Avoiding Social Media Mistakes
At a fundamental level, any social-media facing plan, be it a support team, an advertising campaign, or anything in between, should be prodded and probed from all angles. Have a diverse group explore all of the potential outcomes—the more perspectives, the better.
Look at the example of Uber, where they fell victim to a malicious troll online gaming their automated system. It is easy to feel sympathy for them, but many social media users will only have seen the initial story, and that will be their lasting impression of the company. A simple word filter would have prevented it from happening if they had only considered this possibility beforehand.
Similarly, any proactive behaviour on the part of a business needs to be carefully considered from multiple perspectives. It is not easy to vet every tweet, and Instagram post your brand puts out—design by committee rarely breeds the best product—but at the very least your social media team should be thoroughly versed in your brand and, perhaps most importantly, the current state of culture online.
As demonstrated in a recent video in which celebrities got together to make what they no doubt assumed would be a safe message, even the best of causes can result in a significant backlash.
Know Your Business
One problem that many social media strategies run into stems from thinking that all businesses are created equally in the eyes of social media users. There is a distinct difference between business to consumer (B2C) and business to business (B2B) when it comes to social media strategies.
B2C companies are chasing leads in the form of individuals and, as such, their content should be geared towards sharability. You don't need to convert every person who sees your social media posts into a customer, but every one of those people who shares your content increases the chance of gaining leads. B2C can be more casual, more personable, whereas B2B companies must keep it professional.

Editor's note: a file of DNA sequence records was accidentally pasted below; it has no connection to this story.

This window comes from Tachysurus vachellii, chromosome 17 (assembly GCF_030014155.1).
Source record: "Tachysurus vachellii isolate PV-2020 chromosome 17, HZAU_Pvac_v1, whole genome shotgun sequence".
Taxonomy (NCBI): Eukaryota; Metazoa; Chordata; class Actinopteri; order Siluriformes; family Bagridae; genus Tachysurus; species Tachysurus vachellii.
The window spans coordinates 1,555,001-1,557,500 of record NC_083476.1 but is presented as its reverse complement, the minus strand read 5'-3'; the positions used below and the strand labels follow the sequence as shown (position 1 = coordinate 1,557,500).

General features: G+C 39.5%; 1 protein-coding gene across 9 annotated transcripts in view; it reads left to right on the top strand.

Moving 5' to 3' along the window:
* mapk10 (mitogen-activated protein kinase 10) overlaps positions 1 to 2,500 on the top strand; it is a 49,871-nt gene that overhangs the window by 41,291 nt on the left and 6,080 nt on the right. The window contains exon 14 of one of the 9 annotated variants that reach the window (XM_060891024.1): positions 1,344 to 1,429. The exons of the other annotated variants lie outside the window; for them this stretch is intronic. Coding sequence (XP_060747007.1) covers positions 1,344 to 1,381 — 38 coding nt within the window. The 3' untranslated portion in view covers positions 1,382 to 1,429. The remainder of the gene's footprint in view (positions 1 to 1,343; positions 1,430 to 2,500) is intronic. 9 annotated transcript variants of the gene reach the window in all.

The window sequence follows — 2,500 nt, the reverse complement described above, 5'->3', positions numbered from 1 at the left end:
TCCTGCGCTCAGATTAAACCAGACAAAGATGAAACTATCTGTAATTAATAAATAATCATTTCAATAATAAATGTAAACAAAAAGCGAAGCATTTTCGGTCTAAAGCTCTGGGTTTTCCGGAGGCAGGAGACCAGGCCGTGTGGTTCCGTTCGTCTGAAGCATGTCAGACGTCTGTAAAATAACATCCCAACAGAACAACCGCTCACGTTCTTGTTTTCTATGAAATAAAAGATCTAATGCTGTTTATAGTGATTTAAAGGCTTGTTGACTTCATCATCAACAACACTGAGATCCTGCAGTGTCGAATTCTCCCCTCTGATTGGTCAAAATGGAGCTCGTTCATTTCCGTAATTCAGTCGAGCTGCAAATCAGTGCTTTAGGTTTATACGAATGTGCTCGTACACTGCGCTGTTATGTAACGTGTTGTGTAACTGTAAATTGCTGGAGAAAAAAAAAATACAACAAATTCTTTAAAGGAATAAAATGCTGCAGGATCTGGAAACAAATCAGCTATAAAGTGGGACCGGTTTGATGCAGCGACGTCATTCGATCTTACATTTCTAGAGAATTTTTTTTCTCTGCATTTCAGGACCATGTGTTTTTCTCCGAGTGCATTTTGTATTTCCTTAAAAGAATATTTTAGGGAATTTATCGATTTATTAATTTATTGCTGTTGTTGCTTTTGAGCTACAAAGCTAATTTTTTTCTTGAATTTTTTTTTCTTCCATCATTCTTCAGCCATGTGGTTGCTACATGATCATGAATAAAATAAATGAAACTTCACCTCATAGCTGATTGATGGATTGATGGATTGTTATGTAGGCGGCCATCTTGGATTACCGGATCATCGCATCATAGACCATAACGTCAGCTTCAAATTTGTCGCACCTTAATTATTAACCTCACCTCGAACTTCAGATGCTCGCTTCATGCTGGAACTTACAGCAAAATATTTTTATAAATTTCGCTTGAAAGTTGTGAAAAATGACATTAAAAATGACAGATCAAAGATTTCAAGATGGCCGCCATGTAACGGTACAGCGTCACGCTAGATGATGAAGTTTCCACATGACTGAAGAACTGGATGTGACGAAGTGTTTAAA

Posting a funny meme to Facebook might drive more customers to your business, but viral videos and funny pictures do not sway businesses themselves. For B2B, you need to consider your audience, and your audience is more concerned with what you can do for them. Consider sharing white papers and case studies, or posts that provide information useful to your target market. Infographics are a great way to achieve this in an easily digestible manner.
The medium you choose is also important. There is no hard rule for where you can find success, but in general B2C companies tend to succeed more on Twitter and Instagram, whereas LinkedIn is a stronghold of B2B. YouTube and Facebook are incredibly useful to both kinds of business.
For further information on the difference between B2C and B2B social media strategies, have a look at this post on three differences between the two.
Relationships Are Key
Ultimately, the key to success lies in building a good relationship with your audience. B2C businesses should aim to build community engagement and awareness. A SproutSocial study found that 91% of people believe in social media's ability to connect communities, and that building customer relationships on social media improved a brands bottom line in the long run.
The relationships that suit B2B are far more dependency driven. By placing itself as an authority, a B2B company will garner a considerable amount of traffic purely from their usefulness as a source of information. It is important to develop a content marketing strategy to achieve this authority status, and just as important to have it in writing. A 2016 B2B Content Marketing report found that, of the 80% of B2B businesses that had a content media strategy, only 32% of them documented it. The same study found that B2B marketers who documented their strategy get better results from their social media platforms, as well as paid content distribution.
This content is accurate and true to the best of the author’s knowledge and is not meant to substitute for formal and individualized advice from a qualified professional.
© 2020 John Bullock